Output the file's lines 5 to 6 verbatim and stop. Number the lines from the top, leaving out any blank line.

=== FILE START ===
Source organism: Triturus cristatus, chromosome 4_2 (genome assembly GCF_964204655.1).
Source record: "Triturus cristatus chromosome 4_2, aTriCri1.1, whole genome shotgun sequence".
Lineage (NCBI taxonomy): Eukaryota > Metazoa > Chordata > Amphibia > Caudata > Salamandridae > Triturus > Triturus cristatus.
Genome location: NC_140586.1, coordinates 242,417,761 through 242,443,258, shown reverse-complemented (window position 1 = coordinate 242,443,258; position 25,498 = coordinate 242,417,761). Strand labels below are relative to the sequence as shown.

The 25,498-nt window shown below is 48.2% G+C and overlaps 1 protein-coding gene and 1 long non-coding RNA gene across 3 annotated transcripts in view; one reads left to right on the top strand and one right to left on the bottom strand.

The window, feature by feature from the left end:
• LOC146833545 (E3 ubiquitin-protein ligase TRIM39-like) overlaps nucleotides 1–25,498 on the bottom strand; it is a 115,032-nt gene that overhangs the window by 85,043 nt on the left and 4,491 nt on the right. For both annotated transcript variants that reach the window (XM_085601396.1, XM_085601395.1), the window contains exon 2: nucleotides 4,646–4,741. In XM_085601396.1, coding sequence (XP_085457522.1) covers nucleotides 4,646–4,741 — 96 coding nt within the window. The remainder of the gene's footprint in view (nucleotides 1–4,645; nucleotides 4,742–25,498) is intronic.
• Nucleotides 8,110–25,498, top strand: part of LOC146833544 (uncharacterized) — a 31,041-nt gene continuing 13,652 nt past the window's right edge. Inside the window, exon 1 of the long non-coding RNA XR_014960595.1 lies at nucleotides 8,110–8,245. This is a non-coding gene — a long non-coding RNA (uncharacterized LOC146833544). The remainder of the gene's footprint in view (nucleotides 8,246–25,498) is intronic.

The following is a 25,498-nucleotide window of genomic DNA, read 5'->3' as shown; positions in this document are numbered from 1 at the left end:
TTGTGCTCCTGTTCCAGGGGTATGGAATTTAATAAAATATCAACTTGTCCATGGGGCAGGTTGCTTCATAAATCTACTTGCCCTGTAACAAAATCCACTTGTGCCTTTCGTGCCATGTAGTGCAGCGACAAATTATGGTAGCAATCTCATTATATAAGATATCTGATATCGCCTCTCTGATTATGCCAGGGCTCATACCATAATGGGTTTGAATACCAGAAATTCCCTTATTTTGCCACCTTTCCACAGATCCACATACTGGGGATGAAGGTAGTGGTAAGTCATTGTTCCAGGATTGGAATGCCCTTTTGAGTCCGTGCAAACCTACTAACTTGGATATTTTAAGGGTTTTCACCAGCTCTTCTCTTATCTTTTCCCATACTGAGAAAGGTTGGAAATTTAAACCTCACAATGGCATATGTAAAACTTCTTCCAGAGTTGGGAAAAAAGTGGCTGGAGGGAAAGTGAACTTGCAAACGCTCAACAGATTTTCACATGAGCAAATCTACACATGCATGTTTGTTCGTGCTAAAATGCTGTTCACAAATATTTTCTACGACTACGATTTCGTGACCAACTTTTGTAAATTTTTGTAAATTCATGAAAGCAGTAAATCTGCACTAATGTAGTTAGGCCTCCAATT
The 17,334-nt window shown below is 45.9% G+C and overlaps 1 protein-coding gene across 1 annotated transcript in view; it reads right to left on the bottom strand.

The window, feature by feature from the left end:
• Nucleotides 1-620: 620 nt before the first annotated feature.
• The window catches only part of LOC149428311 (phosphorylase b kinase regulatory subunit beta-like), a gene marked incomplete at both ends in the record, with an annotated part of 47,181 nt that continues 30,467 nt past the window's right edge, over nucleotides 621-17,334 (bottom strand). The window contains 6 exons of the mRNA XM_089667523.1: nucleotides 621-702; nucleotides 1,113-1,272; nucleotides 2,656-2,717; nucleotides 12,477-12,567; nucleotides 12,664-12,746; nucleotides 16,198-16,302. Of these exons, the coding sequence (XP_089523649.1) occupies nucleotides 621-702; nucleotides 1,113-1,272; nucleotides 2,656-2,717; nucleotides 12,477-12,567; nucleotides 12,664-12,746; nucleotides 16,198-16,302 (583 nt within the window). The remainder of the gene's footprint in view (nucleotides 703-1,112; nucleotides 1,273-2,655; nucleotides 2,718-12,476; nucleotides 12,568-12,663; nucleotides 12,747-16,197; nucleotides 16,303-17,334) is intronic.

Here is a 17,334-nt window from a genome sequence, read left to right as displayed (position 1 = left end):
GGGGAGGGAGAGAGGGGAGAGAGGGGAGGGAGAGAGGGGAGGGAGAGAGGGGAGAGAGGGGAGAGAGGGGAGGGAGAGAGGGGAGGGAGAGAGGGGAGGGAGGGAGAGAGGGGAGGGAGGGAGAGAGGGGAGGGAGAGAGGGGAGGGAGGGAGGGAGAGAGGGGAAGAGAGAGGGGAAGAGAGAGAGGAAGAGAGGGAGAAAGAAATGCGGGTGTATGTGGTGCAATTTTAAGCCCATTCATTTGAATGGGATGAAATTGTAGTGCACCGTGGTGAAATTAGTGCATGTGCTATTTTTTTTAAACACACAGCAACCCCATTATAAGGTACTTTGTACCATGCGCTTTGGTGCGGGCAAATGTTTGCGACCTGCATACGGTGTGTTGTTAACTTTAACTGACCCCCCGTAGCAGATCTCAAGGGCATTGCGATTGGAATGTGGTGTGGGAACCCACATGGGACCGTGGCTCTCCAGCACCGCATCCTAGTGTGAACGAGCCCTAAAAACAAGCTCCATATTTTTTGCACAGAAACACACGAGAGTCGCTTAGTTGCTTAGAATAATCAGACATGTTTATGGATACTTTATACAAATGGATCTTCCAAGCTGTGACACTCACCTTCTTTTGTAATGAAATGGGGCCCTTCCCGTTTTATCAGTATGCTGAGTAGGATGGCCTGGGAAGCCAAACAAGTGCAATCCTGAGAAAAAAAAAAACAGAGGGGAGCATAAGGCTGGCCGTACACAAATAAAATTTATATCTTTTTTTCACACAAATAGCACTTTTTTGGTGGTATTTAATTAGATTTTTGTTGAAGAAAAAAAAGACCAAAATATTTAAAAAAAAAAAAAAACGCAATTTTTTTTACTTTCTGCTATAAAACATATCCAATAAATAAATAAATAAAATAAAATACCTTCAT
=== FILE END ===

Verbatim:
The 25,498-nt window shown below is 48.2% G+C and overlaps 1 protein-coding gene and 1 long non-coding RNA gene across 3 annotated transcripts in view; one reads left to right on the top strand and one right to left on the bottom strand.

The window, feature by feature from the left end: